· 2 min read · Features

Success in any young company is linked to a talented team


The technology sector is one of the few to experience growth during the downturn, but recruitment remains a major issue. It is people that drive a company forward.

Recent research from UK IT trade organisation Intellect suggests that with two-thirds of UK technology organisations looking to expand over the next six months, competition to secure the best talent will be stiffer than ever. This is amplified when you are recruiting for a company that is undergoing rapid expansion, as many technology companies now are.

The success of any young company can be linked to a talented, hardworking team. It is people that drive a company forward. The challenge for expanding technology companies is to maintain momentum. To do this, recruits need to be as talented and dedicated as the team in place. Easier said than done.

The talent pool in the UK for skilled technology workers is limited. While the Government is doing work to boost the IT industry's profile, it will be a number of years before there is an adequately sized, skilled workforce. The challenge is to develop recruitment and retention strategies to give them the edge.

This can be done in one of two ways. Technology companies can partner with specialist recruitment agencies; or they can build an in-house recruitment team dedicated to finding the right talent for their business. We have taken a blended approach with our recruiting efforts. We partner with a small number of dedicated partners who help us in recruiting specialist roles as well as finding talent in emerging territories where we have no presence as yet. For the majority of our talent pipeline, we have found building a small in-house talent team provides the advantage of a dedicated team truly engrained in company culture and with an understanding of the personal attributes that suit the firm. An in-house specialist is in a better position to sell the benefits of joining your organisation to any prospective workers.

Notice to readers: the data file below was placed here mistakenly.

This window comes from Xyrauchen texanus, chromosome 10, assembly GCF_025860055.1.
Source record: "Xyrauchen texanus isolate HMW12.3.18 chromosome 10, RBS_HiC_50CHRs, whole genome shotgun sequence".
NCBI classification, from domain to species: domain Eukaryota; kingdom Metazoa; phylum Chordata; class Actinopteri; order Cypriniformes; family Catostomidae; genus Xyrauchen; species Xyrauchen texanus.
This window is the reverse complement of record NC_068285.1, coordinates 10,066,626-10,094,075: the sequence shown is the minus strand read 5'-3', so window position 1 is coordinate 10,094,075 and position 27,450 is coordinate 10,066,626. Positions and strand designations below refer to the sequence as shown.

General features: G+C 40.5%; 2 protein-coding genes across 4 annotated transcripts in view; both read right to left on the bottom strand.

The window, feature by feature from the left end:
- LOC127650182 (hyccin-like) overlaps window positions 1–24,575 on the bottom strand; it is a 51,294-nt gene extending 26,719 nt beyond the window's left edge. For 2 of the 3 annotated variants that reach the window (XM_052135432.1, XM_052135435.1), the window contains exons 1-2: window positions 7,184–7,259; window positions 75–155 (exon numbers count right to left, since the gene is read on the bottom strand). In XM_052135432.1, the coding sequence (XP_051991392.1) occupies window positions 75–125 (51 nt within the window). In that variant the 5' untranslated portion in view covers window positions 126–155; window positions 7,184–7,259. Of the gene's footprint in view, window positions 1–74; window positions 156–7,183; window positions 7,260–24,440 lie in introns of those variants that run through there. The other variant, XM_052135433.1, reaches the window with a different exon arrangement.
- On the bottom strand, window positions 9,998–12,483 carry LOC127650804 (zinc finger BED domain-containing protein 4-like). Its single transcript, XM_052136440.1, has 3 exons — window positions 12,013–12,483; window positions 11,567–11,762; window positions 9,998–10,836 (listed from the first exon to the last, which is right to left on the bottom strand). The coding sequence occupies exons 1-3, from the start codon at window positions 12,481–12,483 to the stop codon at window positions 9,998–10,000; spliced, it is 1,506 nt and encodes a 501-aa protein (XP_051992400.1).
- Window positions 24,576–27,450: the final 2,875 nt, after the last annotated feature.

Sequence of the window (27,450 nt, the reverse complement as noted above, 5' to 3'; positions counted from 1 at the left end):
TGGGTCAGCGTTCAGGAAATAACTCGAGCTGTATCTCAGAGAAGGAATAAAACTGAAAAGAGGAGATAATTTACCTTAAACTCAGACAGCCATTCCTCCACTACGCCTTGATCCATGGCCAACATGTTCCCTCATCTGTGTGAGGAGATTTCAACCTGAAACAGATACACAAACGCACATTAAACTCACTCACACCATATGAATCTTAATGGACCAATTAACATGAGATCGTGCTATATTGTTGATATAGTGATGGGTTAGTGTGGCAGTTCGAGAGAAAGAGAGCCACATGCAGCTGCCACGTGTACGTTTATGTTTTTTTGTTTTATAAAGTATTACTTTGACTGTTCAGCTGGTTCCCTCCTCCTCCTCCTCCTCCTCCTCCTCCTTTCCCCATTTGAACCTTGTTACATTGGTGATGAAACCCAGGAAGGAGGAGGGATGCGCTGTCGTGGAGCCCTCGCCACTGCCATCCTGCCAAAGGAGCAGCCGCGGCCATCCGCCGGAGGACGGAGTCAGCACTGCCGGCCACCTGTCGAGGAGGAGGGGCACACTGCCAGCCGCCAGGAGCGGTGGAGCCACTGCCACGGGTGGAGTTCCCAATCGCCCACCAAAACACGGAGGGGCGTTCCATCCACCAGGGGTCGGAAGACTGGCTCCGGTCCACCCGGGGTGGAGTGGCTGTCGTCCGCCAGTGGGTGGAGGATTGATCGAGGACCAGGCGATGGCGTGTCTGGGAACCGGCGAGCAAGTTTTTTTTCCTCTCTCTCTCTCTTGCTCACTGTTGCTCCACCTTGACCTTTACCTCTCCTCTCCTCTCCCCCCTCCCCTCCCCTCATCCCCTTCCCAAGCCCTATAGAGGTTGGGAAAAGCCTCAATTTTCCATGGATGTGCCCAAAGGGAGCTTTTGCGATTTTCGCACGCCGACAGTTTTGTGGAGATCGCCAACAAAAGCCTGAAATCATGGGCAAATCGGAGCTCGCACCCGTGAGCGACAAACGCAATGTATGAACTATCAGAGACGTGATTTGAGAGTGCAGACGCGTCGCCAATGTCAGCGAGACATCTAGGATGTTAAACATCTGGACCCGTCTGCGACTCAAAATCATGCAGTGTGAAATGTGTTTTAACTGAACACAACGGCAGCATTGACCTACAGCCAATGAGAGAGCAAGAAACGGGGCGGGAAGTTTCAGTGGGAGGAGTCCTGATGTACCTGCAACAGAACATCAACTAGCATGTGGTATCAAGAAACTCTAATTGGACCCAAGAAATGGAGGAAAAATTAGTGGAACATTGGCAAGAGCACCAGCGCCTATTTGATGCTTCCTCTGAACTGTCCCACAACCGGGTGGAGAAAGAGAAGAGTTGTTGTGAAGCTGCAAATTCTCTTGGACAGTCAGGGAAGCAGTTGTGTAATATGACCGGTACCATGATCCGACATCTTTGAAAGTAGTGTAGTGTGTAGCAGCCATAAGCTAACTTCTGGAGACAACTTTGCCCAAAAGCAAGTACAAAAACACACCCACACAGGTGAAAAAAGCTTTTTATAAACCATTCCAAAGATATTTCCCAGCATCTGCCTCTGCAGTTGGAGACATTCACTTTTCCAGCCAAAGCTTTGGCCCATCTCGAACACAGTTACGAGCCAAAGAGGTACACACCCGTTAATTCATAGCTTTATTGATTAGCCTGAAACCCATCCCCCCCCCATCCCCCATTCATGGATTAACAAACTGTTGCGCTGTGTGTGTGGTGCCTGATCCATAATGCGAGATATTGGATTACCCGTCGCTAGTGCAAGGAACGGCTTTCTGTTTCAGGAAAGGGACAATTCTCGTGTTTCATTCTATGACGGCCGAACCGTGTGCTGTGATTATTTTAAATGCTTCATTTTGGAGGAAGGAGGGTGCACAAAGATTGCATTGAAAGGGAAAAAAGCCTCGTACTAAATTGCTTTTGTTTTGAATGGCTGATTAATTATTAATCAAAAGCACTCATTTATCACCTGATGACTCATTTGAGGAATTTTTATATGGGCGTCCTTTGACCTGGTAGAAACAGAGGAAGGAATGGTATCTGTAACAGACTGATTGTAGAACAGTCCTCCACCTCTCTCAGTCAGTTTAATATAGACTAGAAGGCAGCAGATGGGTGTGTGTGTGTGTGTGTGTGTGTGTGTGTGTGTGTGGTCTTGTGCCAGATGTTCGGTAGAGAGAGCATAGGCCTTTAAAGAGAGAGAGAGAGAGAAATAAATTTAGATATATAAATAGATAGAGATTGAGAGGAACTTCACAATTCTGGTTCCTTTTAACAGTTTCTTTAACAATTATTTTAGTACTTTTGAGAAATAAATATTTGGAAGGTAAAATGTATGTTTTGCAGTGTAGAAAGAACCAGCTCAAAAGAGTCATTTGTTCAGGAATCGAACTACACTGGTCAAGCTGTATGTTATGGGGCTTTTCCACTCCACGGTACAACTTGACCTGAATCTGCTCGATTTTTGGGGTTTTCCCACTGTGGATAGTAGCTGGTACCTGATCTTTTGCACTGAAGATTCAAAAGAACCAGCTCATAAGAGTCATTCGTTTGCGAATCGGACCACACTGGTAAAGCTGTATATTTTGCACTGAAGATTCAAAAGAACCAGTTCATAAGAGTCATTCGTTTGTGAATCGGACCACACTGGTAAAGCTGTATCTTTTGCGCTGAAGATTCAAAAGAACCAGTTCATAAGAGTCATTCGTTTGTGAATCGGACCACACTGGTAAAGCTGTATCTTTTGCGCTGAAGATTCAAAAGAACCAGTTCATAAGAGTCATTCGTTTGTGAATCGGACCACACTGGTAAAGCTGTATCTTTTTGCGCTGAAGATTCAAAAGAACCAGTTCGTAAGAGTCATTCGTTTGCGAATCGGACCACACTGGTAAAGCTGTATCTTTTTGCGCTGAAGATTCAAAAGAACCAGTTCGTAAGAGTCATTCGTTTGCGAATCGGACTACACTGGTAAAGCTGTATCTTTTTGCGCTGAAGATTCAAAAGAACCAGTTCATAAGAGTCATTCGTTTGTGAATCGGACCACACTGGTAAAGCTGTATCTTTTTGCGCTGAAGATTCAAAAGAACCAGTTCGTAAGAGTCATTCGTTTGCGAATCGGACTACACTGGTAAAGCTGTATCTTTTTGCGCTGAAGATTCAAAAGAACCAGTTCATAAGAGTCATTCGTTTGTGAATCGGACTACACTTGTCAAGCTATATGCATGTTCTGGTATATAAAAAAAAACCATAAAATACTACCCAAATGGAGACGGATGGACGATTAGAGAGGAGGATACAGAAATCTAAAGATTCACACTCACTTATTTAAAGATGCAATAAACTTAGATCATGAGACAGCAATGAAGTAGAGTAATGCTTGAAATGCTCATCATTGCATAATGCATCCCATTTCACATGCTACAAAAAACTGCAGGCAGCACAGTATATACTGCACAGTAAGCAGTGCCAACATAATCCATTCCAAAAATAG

Having in-house talent managers as part of the HR department can help to use existing resources to attract more staff. For example, at AppSense, we have a generous new scheme for our existing employees who refer staff to us and we are also starting to use our social media channels to communicate with talent in our communities.

Of course, attracting talented staff is only half the battle. Good retention is important too. Any company will want to hold on to its best performers, and investing in education and engaging with your workforce can be the basis of a strong strategy for retaining workers.

Last year, we invested $1 million in staff development: management and sales skills courses, as well as helping staff achieve qualifications to progress their careers. The scale of this investment, plus the development of initiatives such as our engineering career planning programme, underline our commitment to helping staff to grow with us.

You need to remember everything you do as an HR professional should be to improve your reputation as being a good place to work.

It is easy to spot an organisation with a happy, productive staff, and the energy it gives off can be infectious. Your workforce should be your ambassadors to the rest of your industry, and getting your recruitment structures in place early can give you a head start on the competition.

Katy Clough (pictured) is vice president HR EMEA, at AppSense, a provider of virtualisation technology